HAVANA (Reuters) - U.S. President Barack Obama's visit to Communist-led Cuba was an "attack" on its history and culture aimed at misleading a new business class, Foreign Minister Bruno Rodriguez said on Monday, the latest sign of blow-back after the ground-breaking trip last month.
"In this visit, there was a deep attack on our ideas, our history, our culture and our symbols," Rodriguez said at the Communist Party congress.
Cuban leaders have hardened language against the United States since Obama became the first U.S. president to visit the island in 88 years, with Fidel Castro accusing him of sweet-talking the people.
President Raul Castro referred to the United States as "the enemy" in the opening speech of the party congress over the weekend and told Cubans to be alert to U.S. attempts to weaken the revolution.
The congress, held every five years, must make decisions about the future of Cuba's elderly leadership and the progress of market-style economic reforms adopted in 2011 that allowed more small businesses.
The measures have been only partially implemented, amid resistance from hard-liners who distrust market economics and fear detente with the United States at a time when Cubans are increasingly vocal about their needs.
"The harsh rhetorical push-back by the ideological wing of the Communist Party suggests their heightened sense of vulnerability," said Richard Feinberg, a former national security adviser to U.S. President Bill Clinton.
Rodriguez accused Obama of coming to "dazzle" the private sector, highlighting concern U.S. promises to empower Cuban entrepreneurs were aimed at building opposition to the single-party system in office since 1959.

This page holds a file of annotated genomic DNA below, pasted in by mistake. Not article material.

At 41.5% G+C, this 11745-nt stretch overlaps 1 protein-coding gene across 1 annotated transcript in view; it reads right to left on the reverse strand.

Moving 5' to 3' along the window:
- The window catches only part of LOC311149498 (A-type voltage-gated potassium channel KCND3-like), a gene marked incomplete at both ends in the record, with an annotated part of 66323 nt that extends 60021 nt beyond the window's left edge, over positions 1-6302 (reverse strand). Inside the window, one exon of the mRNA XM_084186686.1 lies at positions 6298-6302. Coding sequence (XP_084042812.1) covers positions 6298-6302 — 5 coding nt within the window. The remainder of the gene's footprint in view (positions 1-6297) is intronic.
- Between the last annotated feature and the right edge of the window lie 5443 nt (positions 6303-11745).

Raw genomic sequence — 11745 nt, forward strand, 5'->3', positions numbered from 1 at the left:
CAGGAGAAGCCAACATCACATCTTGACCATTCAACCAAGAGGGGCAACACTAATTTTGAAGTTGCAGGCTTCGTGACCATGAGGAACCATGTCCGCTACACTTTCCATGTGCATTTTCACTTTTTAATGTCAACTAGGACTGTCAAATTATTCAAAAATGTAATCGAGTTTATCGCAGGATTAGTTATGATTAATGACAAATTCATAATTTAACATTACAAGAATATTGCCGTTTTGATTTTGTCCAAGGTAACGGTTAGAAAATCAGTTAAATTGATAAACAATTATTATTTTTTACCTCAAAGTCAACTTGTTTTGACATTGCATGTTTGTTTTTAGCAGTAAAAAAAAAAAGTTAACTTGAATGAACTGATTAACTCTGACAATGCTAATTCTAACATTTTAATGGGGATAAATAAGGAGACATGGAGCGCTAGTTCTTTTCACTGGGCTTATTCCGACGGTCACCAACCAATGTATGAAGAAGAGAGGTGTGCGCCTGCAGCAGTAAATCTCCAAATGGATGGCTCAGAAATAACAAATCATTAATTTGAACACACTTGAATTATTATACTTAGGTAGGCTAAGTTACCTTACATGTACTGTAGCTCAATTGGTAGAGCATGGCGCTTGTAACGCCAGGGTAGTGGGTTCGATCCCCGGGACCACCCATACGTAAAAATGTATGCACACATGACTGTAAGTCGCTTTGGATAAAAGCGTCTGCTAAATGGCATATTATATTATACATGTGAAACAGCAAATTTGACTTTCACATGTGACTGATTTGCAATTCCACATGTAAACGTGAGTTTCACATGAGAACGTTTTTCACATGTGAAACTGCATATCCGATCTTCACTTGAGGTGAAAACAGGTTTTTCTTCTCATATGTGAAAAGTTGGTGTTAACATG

"Socialism and the Cuban revolution are the guarantees that there can be a non-state sector that is not that of big North American companies," he told state television.
Cuba has struck deals with U.S. companies such as hotel chain Starwood and is in talks with others including Google-parent Alphabet . On May 1, Carnival is to become the first U.S. cruise company to sail to Cuba, but the trip is in doubt over a ban on Cuban-Americans sailing.
Cuba believes "the interest in the country of 11.3 million and its tourism potential will overshadow any political decisions," said John Kavulich, head of the U.S.-Cuba Trade and Economic Council, a New York-based non-profit organization.
The United States and Cuba re-established diplomatic relations after Castro and Obama announced in December 2014 the two countries were seeking to normalize ties.
Despite the rhetoric, U.S. musicians Smokey Robinson, Usher and Dave Matthews were in Havana on Monday as part of a delegations representing Obama's arts and humanities committee. A group of U.S. architects also visited on Monday.
(Reporting by Frank Jack Daniel and Nelson Acosta; Editing by Dan Grebler and Steve Orlofsky)